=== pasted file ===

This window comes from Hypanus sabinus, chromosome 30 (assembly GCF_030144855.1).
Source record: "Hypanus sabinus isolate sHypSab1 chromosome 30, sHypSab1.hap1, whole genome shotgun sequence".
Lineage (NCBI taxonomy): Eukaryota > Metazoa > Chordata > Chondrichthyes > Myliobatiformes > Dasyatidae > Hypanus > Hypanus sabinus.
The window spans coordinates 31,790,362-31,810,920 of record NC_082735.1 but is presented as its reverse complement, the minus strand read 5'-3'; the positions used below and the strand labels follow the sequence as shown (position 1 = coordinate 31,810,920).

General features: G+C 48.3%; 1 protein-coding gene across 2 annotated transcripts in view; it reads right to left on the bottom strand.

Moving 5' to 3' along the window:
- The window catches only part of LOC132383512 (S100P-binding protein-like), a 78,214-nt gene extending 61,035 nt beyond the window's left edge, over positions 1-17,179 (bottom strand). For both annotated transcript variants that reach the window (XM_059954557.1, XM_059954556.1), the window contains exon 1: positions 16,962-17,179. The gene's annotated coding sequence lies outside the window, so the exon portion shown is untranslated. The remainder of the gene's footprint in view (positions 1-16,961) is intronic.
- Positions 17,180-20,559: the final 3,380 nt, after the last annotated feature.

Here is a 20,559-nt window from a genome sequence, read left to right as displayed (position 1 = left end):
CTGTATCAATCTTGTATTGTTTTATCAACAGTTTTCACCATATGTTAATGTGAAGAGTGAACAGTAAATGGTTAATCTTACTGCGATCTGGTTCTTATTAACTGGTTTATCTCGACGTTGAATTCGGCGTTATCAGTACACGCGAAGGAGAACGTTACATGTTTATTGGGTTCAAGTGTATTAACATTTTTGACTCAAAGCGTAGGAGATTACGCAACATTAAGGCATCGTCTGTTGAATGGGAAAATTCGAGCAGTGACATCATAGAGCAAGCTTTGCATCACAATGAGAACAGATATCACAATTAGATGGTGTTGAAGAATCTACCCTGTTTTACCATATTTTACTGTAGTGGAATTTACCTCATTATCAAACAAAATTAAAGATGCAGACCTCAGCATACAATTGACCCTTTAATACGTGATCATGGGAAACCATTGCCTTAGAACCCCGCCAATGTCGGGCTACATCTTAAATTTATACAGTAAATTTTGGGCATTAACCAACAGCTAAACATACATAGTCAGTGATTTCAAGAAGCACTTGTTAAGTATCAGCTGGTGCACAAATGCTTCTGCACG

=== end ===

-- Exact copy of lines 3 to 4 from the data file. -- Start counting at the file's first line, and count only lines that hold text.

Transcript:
Lineage (NCBI taxonomy): Eukaryota > Metazoa > Chordata > Chondrichthyes > Myliobatiformes > Dasyatidae > Hypanus > Hypanus sabinus.
The window spans coordinates 31,790,362-31,810,920 of record NC_082735.1 but is presented as its reverse complement, the minus strand read 5'-3'; the positions used below and the strand labels follow the sequence as shown (position 1 = coordinate 31,810,920).